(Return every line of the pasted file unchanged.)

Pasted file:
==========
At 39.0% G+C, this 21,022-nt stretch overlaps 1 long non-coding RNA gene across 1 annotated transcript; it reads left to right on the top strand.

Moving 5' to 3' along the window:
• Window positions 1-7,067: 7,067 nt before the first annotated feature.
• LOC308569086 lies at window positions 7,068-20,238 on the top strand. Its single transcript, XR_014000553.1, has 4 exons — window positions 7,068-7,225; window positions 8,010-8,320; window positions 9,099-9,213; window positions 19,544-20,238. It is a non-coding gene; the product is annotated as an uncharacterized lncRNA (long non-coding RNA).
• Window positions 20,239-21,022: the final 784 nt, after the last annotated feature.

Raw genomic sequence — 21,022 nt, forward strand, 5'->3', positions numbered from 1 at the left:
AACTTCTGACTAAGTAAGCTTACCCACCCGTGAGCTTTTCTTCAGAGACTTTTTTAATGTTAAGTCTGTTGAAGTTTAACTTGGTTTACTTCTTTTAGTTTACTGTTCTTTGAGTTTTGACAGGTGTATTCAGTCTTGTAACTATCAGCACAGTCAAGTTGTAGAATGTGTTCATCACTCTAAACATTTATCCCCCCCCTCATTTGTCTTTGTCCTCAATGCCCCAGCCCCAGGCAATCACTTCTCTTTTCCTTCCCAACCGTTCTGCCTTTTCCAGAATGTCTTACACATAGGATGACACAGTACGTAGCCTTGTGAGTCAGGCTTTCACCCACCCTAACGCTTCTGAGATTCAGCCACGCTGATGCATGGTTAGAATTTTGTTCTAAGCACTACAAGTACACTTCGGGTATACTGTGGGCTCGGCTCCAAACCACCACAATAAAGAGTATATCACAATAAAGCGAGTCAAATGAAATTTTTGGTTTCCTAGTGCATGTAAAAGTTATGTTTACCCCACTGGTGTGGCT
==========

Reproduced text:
At 39.0% G+C, this 21,022-nt stretch overlaps 1 long non-coding RNA gene across 1 annotated transcript; it reads left to right on the top strand.

Moving 5' to 3' along the window:
• Window positions 1-7,067: 7,067 nt before the first annotated feature.
• LOC308569086 lies at window positions 7,068-20,238 on the top strand. Its single transcript, XR_014000553.1, has 4 exons — window positions 7,068-7,225; window positions 8,010-8,320; window positions 9,099-9,213; window positions 19,544-20,238. It is a non-coding gene; the product is annotated as an uncharacterized lncRNA (long non-coding RNA).
• Window positions 20,239-21,022: the final 784 nt, after the last annotated feature.

Raw genomic sequence — 21,022 nt, forward strand, 5'->3', positions numbered from 1 at the left:
AACTTCTGACTAAGTAAGCTTACCCACCCGTGAGCTTTTCTTCAGAGACTTTTTTAATGTTAAGTCTGTTGAAGTTTAACTTGGTTTACTTCTTTTAGTTTACTGTTCTTTGAGTTTTGACAGGTGTATTCAGTCTTGTAACTATCAGCACAGTCAAGTTGTAGAATGTGTTCATCACTCTAAACATTTATCCCCCCCCTCATTTGTCTTTGTCCTCAATGCCCCAGCCCCAGGCAATCACTTCTCTTTTCCTTCCCAACCGTTCTGCCTTTTCCAGAATGTCTTACACATAGGATGACACAGTACGTAGCCTTGTGAGTCAGGCTTTCACCCACCCTAACGCTTCTGAGATTCAGCCACGCTGATGCATGGTTAGAATTTTGTTCTAAGCACTACAAGTACACTTCGGGTATACTGTGGGCTCGGCTCCAAACCACCACAATAAAGAGTATATCACAATAAAGCGAGTCAAATGAAATTTTTGGTTTCCTAGTGCATGTAAAAGTTATGTTTACCCCACTGGTGTGGCT